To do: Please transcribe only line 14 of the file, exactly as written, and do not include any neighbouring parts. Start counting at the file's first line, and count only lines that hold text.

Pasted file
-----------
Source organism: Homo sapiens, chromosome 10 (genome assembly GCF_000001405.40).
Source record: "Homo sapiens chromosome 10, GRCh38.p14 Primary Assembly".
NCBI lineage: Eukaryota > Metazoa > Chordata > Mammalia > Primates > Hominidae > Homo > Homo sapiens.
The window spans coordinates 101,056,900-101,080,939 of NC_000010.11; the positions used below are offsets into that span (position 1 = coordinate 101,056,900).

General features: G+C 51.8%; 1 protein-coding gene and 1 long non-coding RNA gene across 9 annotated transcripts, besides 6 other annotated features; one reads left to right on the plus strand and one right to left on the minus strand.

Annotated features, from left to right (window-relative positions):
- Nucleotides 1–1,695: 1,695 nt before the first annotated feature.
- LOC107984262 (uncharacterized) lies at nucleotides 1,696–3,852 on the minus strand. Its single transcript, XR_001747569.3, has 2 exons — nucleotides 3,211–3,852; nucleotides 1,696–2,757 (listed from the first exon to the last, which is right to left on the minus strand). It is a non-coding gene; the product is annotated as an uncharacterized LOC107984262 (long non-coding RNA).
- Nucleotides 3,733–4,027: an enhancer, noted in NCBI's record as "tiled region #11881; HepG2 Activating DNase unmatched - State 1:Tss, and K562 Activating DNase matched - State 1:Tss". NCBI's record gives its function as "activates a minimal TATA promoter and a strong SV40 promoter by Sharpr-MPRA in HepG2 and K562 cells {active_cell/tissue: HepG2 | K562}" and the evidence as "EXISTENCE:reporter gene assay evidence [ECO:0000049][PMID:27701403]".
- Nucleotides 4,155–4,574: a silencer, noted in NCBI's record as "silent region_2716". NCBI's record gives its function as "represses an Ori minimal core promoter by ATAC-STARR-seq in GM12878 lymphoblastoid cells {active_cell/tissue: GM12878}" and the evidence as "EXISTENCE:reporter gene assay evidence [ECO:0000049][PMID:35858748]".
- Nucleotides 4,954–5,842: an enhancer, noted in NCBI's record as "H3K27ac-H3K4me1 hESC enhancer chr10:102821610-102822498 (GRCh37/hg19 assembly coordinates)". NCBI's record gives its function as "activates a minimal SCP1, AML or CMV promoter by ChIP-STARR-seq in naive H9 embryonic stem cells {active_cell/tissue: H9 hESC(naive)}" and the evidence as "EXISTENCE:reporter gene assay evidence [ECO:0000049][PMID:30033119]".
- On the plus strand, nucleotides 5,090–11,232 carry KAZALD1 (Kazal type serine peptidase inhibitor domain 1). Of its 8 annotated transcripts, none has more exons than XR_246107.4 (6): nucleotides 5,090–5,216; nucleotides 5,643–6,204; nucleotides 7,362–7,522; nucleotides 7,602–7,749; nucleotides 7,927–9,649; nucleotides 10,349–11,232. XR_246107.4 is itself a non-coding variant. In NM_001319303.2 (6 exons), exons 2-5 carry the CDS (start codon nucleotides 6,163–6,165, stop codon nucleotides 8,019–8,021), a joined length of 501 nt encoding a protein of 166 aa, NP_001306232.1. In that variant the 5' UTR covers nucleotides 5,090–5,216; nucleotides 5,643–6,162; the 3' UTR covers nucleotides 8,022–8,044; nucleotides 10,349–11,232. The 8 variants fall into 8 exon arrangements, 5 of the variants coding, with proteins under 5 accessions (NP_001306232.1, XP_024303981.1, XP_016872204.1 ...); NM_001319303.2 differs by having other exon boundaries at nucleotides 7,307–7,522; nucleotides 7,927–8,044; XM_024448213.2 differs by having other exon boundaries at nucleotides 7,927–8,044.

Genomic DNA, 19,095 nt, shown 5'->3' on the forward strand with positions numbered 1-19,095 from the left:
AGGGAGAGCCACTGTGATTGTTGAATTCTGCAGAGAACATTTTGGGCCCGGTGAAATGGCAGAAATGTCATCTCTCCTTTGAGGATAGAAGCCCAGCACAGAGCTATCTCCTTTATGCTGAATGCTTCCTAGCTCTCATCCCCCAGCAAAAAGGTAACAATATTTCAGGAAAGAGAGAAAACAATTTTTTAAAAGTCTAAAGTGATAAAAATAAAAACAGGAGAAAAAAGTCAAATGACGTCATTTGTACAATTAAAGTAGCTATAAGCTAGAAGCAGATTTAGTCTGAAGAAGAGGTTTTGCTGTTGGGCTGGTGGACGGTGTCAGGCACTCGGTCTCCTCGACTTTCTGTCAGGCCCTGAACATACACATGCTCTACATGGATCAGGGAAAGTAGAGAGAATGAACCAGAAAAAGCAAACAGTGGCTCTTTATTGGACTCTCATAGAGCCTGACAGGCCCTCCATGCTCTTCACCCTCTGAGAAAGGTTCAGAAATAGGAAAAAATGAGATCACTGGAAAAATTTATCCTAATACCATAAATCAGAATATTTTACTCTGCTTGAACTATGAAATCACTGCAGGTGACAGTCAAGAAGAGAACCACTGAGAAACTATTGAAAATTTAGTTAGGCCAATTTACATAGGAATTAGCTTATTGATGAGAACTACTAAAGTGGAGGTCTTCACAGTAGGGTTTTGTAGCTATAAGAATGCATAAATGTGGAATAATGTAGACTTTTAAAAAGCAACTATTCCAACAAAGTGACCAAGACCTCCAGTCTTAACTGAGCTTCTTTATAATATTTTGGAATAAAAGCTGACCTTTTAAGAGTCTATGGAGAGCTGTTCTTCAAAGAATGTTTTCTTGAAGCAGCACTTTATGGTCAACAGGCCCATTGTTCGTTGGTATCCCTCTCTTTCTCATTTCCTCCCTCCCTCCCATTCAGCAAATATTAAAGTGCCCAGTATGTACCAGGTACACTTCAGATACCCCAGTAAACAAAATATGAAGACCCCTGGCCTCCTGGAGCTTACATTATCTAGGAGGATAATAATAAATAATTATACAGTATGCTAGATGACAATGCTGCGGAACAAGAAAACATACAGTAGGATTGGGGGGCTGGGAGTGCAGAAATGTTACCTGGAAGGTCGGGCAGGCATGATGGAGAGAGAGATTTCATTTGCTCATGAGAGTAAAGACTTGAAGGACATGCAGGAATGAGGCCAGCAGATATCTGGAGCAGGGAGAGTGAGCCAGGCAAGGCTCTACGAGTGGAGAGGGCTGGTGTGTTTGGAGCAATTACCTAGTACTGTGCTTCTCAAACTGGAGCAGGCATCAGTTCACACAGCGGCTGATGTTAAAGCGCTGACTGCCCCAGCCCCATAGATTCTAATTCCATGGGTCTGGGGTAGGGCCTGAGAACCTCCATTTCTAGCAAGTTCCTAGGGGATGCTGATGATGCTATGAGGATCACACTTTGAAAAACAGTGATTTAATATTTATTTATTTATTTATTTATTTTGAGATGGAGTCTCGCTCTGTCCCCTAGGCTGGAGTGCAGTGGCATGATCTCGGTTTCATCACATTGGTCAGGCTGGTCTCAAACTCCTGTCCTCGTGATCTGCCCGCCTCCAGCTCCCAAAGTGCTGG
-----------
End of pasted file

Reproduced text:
AGGGAGAGCCACTGTGATTGTTGAATTCTGCAGAGAACATTTTGGGCCCGGTGAAATGGCAGAAATGTCATCTCTCCTTTGAGGATAGAAGCCCAGCACAGAGCTATCTCCTTTATGCTGAATGCTTCCTAGCTCTCATCCCCCAGCAAAAAGGTAACAATATTTCAGGAAAGAGAGAAAACAATTTTTTAAAAGTCTAAAGTGATAAAAATAAAAACAGGAGAAAAAAGTCAAATGACGTCATTTGTACAATTAAAGTAGCTATAAGCTAGAAGCAGATTTAGTCTGAAGAAGAGGTTTTGCTGTTGGGCTGGTGGACGGTGTCAGGCACTCGGTCTCCTCGACTTTCTGTCAGGCCCTGAACATACACATGCTCTACATGGATCAGGGAAAGTAGAGAGAATGAACCAGAAAAAGCAAACAGTGGCTCTTTATTGGACTCTCATAGAGCCTGACAGGCCCTCCATGCTCTTCACCCTCTGAGAAAGGTTCAGAAATAGGAAAAAATGAGATCACTGGAAAAATTTATCCTAATACCATAAATCAGAATATTTTACTCTGCTTGAACTATGAAATCACTGCAGGTGACAGTCAAGAAGAGAACCACTGAGAAACTATTGAAAATTTAGTTAGGCCAATTTACATAGGAATTAGCTTATTGATGAGAACTACTAAAGTGGAGGTCTTCACAGTAGGGTTTTGTAGCTATAAGAATGCATAAATGTGGAATAATGTAGACTTTTAAAAAGCAACTATTCCAACAAAGTGACCAAGACCTCCAGTCTTAACTGAGCTTCTTTATAATATTTTGGAATAAAAGCTGACCTTTTAAGAGTCTATGGAGAGCTGTTCTTCAAAGAATGTTTTCTTGAAGCAGCACTTTATGGTCAACAGGCCCATTGTTCGTTGGTATCCCTCTCTTTCTCATTTCCTCCCTCCCTCCCATTCAGCAAATATTAAAGTGCCCAGTATGTACCAGGTACACTTCAGATACCCCAGTAAACAAAATATGAAGACCCCTGGCCTCCTGGAGCTTACATTATCTAGGAGGATAATAATAAATAATTATACAGTATGCTAGATGACAATGCTGCGGAACAAGAAAACATACAGTAGGATTGGGGGGCTGGGAGTGCAGAAATGTTACCTGGAAGGTCGGGCAGGCATGATGGAGAGAGAGATTTCATTTGCTCATGAGAGTAAAGACTTGAAGGACATGCAGGAATGAGGCCAGCAGATATCTGGAGCAGGGAGAGTGAGCCAGGCAAGGCTCTACGAGTGGAGAGGGCTGGTGTGTTTGGAGCAATTACCTAGTACTGTGCTTCTCAAACTGGAGCAGGCATCAGTTCACACAGCGGCTGATGTTAAAGCGCTGACTGCCCCAGCCCCATAGATTCTAATTCCATGGGTCTGGGGTAGGGCCTGAGAACCTCCATTTCTAGCAAGTTCCTAGGGGATGCTGATGATGCTATGAGGATCACACTTTGAAAAACAGTGATTTAATATTTATTTATTTATTTATTTATTTTGAGATGGAGTCTCGCTCTGTCCCCTAGGCTGGAGTGCAGTGGCATGATCTCGGTTTCATCACATTGGTCAGGCTGGTCTCAAACTCCTGTCCTCGTGATCTGCCCGCCTCCAGCTCCCAAAGTGCTGG